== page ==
Dealing with difficult people

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Dealing with difficult people

Imagine this scenario: You're heading into the office but you're feeling anxious and stressed about walking through the door. It's not because you don't love your job, it's because of Suzzy.  She constantly provokes and angers you and seems to know exactly which buttons to press to get you to your boiling point. To be quite honest, you're not quite sure how you can keep coping with the stress caused by her behaviour and how it will affect your business development.




Everyone has their own reasons and motivations for their behaviour. It's usually helpful to know how to react to their negative behaviour.There are several strategies you can use with difficult individuals. It's a good idea to assess your own situation carefully to determine which technique will work best for you.

1. Review the situation:

Before you take any action, take a step back and evaluate what has happened. Is this normal behaviour or is this person having a bad day? If it is typical behaviour it may be worth doing something about it. If it's unusual behaviour it would probably be a better idea to stay out of the individual's way for the rest of the day.

2. Calmly confront the individual:

There is a chance that this individual doesn't know how his/her actions /behaviour makes you feel. It's good practice to confront this behaviour in private. Explain what is bothering you and the solution you are aiming for. It is important to tell the person how you feel.

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3. Don't fight/retreat:

If the other person is being aggressive, he/she is probably expecting you to retaliate. Remember to stay calm and to speak plainly about his/her actions. Don't be tempted to speak again, many people are really uncomfortable with silence. This was especially true with a situation I experienced with a nightmare neighbour. Playing the 'silence is the best medicine' game proved to be a game changer.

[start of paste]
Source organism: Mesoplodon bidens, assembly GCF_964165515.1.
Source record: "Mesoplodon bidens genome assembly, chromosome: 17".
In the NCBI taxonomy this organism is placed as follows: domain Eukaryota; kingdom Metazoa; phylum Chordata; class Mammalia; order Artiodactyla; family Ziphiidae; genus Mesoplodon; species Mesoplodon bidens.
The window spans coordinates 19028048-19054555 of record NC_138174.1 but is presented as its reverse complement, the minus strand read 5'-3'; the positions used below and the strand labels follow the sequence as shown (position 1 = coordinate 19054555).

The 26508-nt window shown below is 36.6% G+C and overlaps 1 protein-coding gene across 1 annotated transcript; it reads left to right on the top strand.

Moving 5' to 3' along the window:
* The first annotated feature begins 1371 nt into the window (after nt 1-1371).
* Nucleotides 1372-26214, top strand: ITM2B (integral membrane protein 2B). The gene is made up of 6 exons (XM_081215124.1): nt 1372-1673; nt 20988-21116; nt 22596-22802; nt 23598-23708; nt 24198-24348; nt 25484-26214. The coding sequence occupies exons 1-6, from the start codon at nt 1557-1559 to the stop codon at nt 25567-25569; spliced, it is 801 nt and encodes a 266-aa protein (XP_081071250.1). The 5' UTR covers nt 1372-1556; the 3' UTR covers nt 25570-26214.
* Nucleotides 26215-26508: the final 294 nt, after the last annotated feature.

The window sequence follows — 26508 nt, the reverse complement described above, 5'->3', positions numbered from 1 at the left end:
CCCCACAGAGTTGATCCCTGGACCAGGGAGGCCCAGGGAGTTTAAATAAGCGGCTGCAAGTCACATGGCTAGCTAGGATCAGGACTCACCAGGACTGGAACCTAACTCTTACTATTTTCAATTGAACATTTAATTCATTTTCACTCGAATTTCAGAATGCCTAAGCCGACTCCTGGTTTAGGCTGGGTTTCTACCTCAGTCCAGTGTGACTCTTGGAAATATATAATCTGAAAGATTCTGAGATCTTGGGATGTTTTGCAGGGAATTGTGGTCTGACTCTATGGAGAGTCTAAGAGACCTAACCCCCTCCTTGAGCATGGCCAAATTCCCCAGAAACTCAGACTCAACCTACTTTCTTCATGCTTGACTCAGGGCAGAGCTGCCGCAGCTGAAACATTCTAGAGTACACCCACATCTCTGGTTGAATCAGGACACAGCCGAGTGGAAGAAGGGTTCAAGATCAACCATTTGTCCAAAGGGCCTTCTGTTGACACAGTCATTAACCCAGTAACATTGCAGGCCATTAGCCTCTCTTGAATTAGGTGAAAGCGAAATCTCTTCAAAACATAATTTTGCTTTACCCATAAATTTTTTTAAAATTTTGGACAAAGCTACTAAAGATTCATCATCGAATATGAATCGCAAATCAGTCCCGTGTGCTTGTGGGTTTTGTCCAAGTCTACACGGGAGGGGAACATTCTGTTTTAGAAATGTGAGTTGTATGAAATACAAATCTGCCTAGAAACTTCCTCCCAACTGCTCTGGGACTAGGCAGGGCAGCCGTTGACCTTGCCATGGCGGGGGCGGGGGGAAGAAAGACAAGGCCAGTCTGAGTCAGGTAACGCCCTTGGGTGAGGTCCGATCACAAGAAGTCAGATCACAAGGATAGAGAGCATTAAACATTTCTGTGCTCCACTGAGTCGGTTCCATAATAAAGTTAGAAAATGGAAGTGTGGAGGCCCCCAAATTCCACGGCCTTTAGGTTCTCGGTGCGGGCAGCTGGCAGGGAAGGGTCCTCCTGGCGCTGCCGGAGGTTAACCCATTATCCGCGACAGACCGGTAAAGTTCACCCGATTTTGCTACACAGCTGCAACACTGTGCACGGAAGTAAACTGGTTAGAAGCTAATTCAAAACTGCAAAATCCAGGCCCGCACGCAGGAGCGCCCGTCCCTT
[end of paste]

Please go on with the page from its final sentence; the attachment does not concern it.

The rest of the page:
4. Use behaviour modification:

A good example of behaviour modification is dog training - such as rewarding a dog for positive behaviour. Ignore negative behaviour. The same can be used with difficult people. Use positive statements when the individual acts in a positive manner.

5. Speak to a manager:

If all else fails it may be worth speaking to a manager. Explain the situation and the solution you are looking for. Explain the steps you have taken and how the individual has reacted to your actions to try to resolve and diffuse the situation.

6. Let it go:

If you have tried all the avenues and all else fails, it may be a great idea to block the person out of your life completely. Cancel any contact whatsoever. This is not you giving up, it is you being the better person and creating an emotionally stable environment. Dealing with difficult people either in your workplace or socially can be a daunting task. It is important to keep calm and stand your ground.Hold people accountable for their actions.

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